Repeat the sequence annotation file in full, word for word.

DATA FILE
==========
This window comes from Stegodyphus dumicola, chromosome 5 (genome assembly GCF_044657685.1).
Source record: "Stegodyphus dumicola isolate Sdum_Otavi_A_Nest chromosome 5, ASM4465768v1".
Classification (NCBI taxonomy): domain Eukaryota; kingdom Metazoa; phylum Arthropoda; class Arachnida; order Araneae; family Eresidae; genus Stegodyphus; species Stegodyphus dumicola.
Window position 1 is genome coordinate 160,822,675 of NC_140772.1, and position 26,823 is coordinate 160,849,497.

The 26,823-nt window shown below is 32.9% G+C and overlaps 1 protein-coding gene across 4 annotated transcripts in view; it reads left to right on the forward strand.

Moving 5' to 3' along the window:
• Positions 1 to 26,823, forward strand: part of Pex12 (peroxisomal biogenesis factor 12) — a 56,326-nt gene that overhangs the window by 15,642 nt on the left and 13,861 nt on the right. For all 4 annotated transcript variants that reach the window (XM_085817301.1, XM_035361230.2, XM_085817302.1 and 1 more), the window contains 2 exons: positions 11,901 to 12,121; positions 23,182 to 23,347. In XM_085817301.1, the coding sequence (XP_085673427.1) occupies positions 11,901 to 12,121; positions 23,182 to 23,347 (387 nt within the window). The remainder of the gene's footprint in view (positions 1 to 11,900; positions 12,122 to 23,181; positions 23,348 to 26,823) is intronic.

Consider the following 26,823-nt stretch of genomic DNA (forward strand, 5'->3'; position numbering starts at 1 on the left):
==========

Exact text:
This window comes from Stegodyphus dumicola, chromosome 5 (genome assembly GCF_044657685.1).
Source record: "Stegodyphus dumicola isolate Sdum_Otavi_A_Nest chromosome 5, ASM4465768v1".
Classification (NCBI taxonomy): domain Eukaryota; kingdom Metazoa; phylum Arthropoda; class Arachnida; order Araneae; family Eresidae; genus Stegodyphus; species Stegodyphus dumicola.
Window position 1 is genome coordinate 160,822,675 of NC_140772.1, and position 26,823 is coordinate 160,849,497.

The 26,823-nt window shown below is 32.9% G+C and overlaps 1 protein-coding gene across 4 annotated transcripts in view; it reads left to right on the forward strand.

Moving 5' to 3' along the window:
• Positions 1 to 26,823, forward strand: part of Pex12 (peroxisomal biogenesis factor 12) — a 56,326-nt gene that overhangs the window by 15,642 nt on the left and 13,861 nt on the right. For all 4 annotated transcript variants that reach the window (XM_085817301.1, XM_035361230.2, XM_085817302.1 and 1 more), the window contains 2 exons: positions 11,901 to 12,121; positions 23,182 to 23,347. In XM_085817301.1, the coding sequence (XP_085673427.1) occupies positions 11,901 to 12,121; positions 23,182 to 23,347 (387 nt within the window). The remainder of the gene's footprint in view (positions 1 to 11,900; positions 12,122 to 23,181; positions 23,348 to 26,823) is intronic.

Consider the following 26,823-nt stretch of genomic DNA (forward strand, 5'->3'; position numbering starts at 1 on the left):